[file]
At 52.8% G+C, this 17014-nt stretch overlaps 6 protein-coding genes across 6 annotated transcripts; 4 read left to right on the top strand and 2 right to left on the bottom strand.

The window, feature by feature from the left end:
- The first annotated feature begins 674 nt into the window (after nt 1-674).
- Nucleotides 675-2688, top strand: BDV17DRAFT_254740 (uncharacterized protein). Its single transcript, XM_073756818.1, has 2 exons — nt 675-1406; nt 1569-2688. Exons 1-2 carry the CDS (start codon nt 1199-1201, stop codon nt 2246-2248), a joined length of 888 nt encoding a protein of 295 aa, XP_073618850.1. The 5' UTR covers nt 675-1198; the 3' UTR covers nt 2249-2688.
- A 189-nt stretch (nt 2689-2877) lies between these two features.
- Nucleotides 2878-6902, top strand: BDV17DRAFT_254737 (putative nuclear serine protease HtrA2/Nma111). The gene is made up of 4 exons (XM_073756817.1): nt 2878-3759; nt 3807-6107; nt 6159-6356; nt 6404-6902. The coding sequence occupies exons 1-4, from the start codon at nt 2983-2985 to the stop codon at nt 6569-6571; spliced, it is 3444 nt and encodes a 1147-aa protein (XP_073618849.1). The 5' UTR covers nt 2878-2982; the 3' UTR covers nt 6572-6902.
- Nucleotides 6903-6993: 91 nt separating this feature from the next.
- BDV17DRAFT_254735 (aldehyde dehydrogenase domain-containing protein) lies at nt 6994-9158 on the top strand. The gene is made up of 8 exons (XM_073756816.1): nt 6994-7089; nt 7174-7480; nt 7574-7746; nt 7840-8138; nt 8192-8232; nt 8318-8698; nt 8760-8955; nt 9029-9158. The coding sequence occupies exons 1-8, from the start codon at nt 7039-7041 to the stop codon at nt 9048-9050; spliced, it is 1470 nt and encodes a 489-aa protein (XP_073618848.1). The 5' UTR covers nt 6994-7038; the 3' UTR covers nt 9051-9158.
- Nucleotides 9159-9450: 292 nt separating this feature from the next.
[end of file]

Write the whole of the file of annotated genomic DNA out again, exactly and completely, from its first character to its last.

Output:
At 52.8% G+C, this 17014-nt stretch overlaps 6 protein-coding genes across 6 annotated transcripts; 4 read left to right on the top strand and 2 right to left on the bottom strand.

The window, feature by feature from the left end:
- The first annotated feature begins 674 nt into the window (after nt 1-674).
- Nucleotides 675-2688, top strand: BDV17DRAFT_254740 (uncharacterized protein). Its single transcript, XM_073756818.1, has 2 exons — nt 675-1406; nt 1569-2688. Exons 1-2 carry the CDS (start codon nt 1199-1201, stop codon nt 2246-2248), a joined length of 888 nt encoding a protein of 295 aa, XP_073618850.1. The 5' UTR covers nt 675-1198; the 3' UTR covers nt 2249-2688.
- A 189-nt stretch (nt 2689-2877) lies between these two features.
- Nucleotides 2878-6902, top strand: BDV17DRAFT_254737 (putative nuclear serine protease HtrA2/Nma111). The gene is made up of 4 exons (XM_073756817.1): nt 2878-3759; nt 3807-6107; nt 6159-6356; nt 6404-6902. The coding sequence occupies exons 1-4, from the start codon at nt 2983-2985 to the stop codon at nt 6569-6571; spliced, it is 3444 nt and encodes a 1147-aa protein (XP_073618849.1). The 5' UTR covers nt 2878-2982; the 3' UTR covers nt 6572-6902.
- Nucleotides 6903-6993: 91 nt separating this feature from the next.
- BDV17DRAFT_254735 (aldehyde dehydrogenase domain-containing protein) lies at nt 6994-9158 on the top strand. The gene is made up of 8 exons (XM_073756816.1): nt 6994-7089; nt 7174-7480; nt 7574-7746; nt 7840-8138; nt 8192-8232; nt 8318-8698; nt 8760-8955; nt 9029-9158. The coding sequence occupies exons 1-8, from the start codon at nt 7039-7041 to the stop codon at nt 9048-9050; spliced, it is 1470 nt and encodes a 489-aa protein (XP_073618848.1). The 5' UTR covers nt 6994-7038; the 3' UTR covers nt 9051-9158.
- Nucleotides 9159-9450: 292 nt separating this feature from the next.